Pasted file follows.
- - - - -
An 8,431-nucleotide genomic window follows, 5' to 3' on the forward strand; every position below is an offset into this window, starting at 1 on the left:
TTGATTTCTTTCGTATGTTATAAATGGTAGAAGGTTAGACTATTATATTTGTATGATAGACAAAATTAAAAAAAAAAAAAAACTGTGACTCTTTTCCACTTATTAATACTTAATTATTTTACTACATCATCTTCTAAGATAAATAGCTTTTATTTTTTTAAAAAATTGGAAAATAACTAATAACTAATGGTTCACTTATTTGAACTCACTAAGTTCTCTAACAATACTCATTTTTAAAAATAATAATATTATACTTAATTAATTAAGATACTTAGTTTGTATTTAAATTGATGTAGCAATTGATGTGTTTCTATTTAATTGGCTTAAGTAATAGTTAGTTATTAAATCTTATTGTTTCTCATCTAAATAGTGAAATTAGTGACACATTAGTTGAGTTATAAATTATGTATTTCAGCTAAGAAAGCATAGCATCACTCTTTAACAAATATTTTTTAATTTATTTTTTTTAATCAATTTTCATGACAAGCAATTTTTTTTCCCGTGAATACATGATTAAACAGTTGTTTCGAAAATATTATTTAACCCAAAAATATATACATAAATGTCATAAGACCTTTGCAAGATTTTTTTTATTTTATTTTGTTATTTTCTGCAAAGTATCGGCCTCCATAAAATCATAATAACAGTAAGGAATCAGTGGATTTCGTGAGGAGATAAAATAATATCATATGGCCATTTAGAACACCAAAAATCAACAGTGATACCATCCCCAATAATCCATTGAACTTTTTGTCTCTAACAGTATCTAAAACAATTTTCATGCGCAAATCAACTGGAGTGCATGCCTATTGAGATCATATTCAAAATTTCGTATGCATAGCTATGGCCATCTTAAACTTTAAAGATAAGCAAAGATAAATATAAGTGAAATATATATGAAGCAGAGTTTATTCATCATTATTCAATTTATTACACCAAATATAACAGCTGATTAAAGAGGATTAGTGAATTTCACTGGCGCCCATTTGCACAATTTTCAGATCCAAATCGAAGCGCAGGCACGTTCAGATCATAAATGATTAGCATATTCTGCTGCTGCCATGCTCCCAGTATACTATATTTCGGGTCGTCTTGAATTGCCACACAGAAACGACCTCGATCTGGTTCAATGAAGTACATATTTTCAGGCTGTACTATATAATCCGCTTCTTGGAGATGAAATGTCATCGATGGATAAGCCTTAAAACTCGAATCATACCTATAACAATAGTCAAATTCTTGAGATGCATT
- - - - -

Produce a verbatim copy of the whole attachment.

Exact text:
An 8,431-nucleotide genomic window follows, 5' to 3' on the forward strand; every position below is an offset into this window, starting at 1 on the left:
TTGATTTCTTTCGTATGTTATAAATGGTAGAAGGTTAGACTATTATATTTGTATGATAGACAAAATTAAAAAAAAAAAAAAACTGTGACTCTTTTCCACTTATTAATACTTAATTATTTTACTACATCATCTTCTAAGATAAATAGCTTTTATTTTTTTAAAAAATTGGAAAATAACTAATAACTAATGGTTCACTTATTTGAACTCACTAAGTTCTCTAACAATACTCATTTTTAAAAATAATAATATTATACTTAATTAATTAAGATACTTAGTTTGTATTTAAATTGATGTAGCAATTGATGTGTTTCTATTTAATTGGCTTAAGTAATAGTTAGTTATTAAATCTTATTGTTTCTCATCTAAATAGTGAAATTAGTGACACATTAGTTGAGTTATAAATTATGTATTTCAGCTAAGAAAGCATAGCATCACTCTTTAACAAATATTTTTTAATTTATTTTTTTTAATCAATTTTCATGACAAGCAATTTTTTTTCCCGTGAATACATGATTAAACAGTTGTTTCGAAAATATTATTTAACCCAAAAATATATACATAAATGTCATAAGACCTTTGCAAGATTTTTTTTATTTTATTTTGTTATTTTCTGCAAAGTATCGGCCTCCATAAAATCATAATAACAGTAAGGAATCAGTGGATTTCGTGAGGAGATAAAATAATATCATATGGCCATTTAGAACACCAAAAATCAACAGTGATACCATCCCCAATAATCCATTGAACTTTTTGTCTCTAACAGTATCTAAAACAATTTTCATGCGCAAATCAACTGGAGTGCATGCCTATTGAGATCATATTCAAAATTTCGTATGCATAGCTATGGCCATCTTAAACTTTAAAGATAAGCAAAGATAAATATAAGTGAAATATATATGAAGCAGAGTTTATTCATCATTATTCAATTTATTACACCAAATATAACAGCTGATTAAAGAGGATTAGTGAATTTCACTGGCGCCCATTTGCACAATTTTCAGATCCAAATCGAAGCGCAGGCACGTTCAGATCATAAATGATTAGCATATTCTGCTGCTGCCATGCTCCCAGTATACTATATTTCGGGTCGTCTTGAATTGCCACACAGAAACGACCTCGATCTGGTTCAATGAAGTACATATTTTCAGGCTGTACTATATAATCCGCTTCTTGGAGATGAAATGTCATCGATGGATAAGCCTTAAAACTCGAATCATACCTATAACAATAGTCAAATTCTTGAGATGCATT